National Museum of American History Strategic Plan: 2020-2030

As the Smithsonian’s flagship history museum, the National Museum of American History serves as the steward of the nation’s memory and holds its collections in trust for the people of the United States. The museum is developing a new strategic plan to be implemented from 2020 to 2030. It will guide the museum through one of the nation’s most significant anniversaries, the 250th anniversary of the signing of the Declaration of Independence in 2026. The strategic planning process is designed to be ambitious and transparent and to include key audiences and stakeholders in decisions that will shape the museum’s next 10 years. Organized around the vision to be the “most accessible, inclusive, relevant, and sustainable public history institution in the nation,” the strategic planning process is divided into three phases.

Phase 1: Identifying and Serving our Audiences: Of/For/By ALL Project: June – Nov. 2019

In September 2019, more than 100 staff members from across the museum participated in two days of audience outreach workshops organized by audience engagement expert Nina Simon. Through these workshops, the museum identified several key audiences and explored an audience-first methodology that will be incorporated into the final plan.

Phase 2: “Deep Dives” and Internal Listening Tour: September 2019 – January 2020

This second phase of the planning process focused on internal staff reflection, focus groups, stakeholders and outreach to the public. To gauge public priorities, the museum developed and disseminated a bilingual (English/Spanish) survey inviting the public to help create the history museum of the future. An internal exploration of the purpose, mission, and goals is a central component to determining future strategies for the museum. Over the course of eight weeks, 10 small cross-departmental working groups convened to lead explorations of key focus areas and potential opportunities for the museum. Referred to as “Deep Dives,” these conversations began to define the top-level goals and strategies of the new strategic plan. The questions explored were:

  1. Why do we exist and for whom and what do we stand?
  2. How do we do more than pay lip service to Inclusion, Diversity, Equity and Accessibility?
  3. How far do we want to focus our work (research, collecting, scholarship, outreach) on important and contemporary issues facing our nation?
  4. How can we actively participate in the global conversation around decolonization of museums?
  5. What does excellence in collections stewardship mean in the 21st century?
  6. What does it mean for the museum to be an organization involved in civic engagement?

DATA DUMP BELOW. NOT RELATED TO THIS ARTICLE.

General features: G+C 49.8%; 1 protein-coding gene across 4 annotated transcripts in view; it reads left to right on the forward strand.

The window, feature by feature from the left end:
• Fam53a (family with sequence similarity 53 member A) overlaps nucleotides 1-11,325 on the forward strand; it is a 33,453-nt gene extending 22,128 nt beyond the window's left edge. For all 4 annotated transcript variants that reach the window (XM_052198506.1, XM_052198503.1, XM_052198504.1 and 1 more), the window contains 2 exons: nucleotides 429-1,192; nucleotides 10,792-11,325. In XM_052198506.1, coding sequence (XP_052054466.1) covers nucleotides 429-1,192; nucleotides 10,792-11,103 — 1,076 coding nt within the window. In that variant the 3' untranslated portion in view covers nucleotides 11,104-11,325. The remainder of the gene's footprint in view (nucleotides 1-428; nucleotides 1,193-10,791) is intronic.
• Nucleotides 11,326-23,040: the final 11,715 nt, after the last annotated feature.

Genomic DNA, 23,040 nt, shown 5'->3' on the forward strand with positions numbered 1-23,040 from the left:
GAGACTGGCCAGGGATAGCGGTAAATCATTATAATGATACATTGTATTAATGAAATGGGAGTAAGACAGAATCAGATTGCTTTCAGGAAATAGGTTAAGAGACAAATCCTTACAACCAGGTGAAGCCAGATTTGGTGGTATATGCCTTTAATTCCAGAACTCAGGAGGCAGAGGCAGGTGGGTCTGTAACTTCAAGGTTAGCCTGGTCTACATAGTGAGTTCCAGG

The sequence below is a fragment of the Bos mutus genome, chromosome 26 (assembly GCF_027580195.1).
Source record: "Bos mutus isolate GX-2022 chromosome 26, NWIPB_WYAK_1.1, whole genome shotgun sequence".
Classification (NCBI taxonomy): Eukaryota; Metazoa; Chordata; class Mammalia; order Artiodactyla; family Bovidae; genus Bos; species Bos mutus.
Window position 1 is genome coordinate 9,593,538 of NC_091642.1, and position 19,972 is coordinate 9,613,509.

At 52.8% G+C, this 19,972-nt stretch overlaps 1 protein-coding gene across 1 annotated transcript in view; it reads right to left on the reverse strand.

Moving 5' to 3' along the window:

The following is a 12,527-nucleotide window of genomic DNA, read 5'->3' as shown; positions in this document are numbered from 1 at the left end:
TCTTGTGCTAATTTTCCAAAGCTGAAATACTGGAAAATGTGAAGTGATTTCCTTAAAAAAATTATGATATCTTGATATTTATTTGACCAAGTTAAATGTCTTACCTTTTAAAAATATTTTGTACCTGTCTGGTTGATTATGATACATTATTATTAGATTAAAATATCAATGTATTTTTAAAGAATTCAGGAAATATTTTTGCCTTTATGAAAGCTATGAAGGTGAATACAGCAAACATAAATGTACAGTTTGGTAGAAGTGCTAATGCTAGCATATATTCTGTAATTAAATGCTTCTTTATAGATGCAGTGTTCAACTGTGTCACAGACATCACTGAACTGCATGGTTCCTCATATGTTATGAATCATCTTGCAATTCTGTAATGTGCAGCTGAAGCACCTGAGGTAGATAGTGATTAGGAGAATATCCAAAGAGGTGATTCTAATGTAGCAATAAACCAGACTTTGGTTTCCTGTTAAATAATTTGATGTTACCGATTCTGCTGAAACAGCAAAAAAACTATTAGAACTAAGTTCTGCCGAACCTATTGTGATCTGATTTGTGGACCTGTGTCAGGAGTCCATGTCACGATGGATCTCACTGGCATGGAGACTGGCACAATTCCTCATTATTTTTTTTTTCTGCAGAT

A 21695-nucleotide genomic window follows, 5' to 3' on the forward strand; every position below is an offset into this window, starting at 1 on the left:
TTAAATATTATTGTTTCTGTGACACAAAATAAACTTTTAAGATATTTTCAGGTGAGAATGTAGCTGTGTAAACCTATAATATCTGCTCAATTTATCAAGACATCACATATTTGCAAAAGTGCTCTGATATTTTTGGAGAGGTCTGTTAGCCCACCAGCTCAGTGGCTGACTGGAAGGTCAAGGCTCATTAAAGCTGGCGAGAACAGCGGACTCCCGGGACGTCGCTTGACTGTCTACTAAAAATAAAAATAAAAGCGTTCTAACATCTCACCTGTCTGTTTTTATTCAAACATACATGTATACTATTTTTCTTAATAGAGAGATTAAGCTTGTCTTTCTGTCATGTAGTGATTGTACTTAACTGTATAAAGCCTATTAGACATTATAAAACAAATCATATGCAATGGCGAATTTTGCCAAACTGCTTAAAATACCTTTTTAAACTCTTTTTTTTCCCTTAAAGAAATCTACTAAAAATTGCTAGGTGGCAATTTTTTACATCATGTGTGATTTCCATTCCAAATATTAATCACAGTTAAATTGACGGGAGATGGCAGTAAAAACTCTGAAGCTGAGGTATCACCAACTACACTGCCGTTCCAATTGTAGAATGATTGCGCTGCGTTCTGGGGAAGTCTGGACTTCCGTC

7. What are the tools, resources, and best participates we need to work more sustainably, efficiently, transparently and collaboratively?
  8. How will the museum need to change to become “digital-first”?
  9. How does the museum become a vital hub that is inclusive and welcoming for all visitors?
  10. How can lessons learned in the museum’s past move us forward to the future we envision?

During this phase, the museum hosted focus groups with key constituencies (its docent council, the museum’s board, the Smithsonian National Board and other internal stakeholders), and launched two surveys: one for internal stakeholders (including staff, volunteers, board members and history and museum leaders and staff) and the other being the bilingual national public survey.

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The results of the museum’s information gathering, from both internal and external constituencies, will feed directly into the strategic plan. This plan, containing high-level mission, vision, priorities, and strategies, is expected to be finalized by May 2020.

Phase 3: Tactical Plan – Creation of Milestones/Timelines/Budgets: February – May 2020

In phase three of the planning process, the museum’s senior leadership will develop a comprehensive tactical pan to map out how to achieve the strategic plan’s high-level goals and strategies. During this phase, the museum’s leadership team will hold a series of facilitated retreats and meetings. In concert with museum staff and stakeholders, the team will develop detailed museum-wide priorities and tactics. This tactical plan will include clear timelines/deadlines, designated points of contact, budgets and funding needs and measures of success for achieving the overall goals of the strategic plan.

The National Museum of American History will use both the strategic plan and related tactical plans as living documents that are constantly referenced and updated, with compulsory and regular check-ins. Success will consistently be measured against the plan’s goals and shared with staff, stakeholders and the public.